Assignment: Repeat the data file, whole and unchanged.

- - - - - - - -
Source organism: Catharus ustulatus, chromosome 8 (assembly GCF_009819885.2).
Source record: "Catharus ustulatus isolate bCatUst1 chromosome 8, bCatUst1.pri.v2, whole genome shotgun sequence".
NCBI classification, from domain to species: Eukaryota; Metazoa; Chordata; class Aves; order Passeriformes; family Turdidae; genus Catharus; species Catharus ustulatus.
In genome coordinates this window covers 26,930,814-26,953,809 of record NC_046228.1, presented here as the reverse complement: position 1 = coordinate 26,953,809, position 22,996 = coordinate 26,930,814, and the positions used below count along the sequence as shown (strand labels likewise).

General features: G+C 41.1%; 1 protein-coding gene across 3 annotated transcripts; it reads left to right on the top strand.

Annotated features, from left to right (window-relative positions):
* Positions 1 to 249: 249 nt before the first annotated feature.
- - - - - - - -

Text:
Source organism: Catharus ustulatus, chromosome 8 (assembly GCF_009819885.2).
Source record: "Catharus ustulatus isolate bCatUst1 chromosome 8, bCatUst1.pri.v2, whole genome shotgun sequence".
NCBI classification, from domain to species: Eukaryota; Metazoa; Chordata; class Aves; order Passeriformes; family Turdidae; genus Catharus; species Catharus ustulatus.
In genome coordinates this window covers 26,930,814-26,953,809 of record NC_046228.1, presented here as the reverse complement: position 1 = coordinate 26,953,809, position 22,996 = coordinate 26,930,814, and the positions used below count along the sequence as shown (strand labels likewise).

General features: G+C 41.1%; 1 protein-coding gene across 3 annotated transcripts; it reads left to right on the top strand.

Annotated features, from left to right (window-relative positions):
* Positions 1 to 249: 249 nt before the first annotated feature.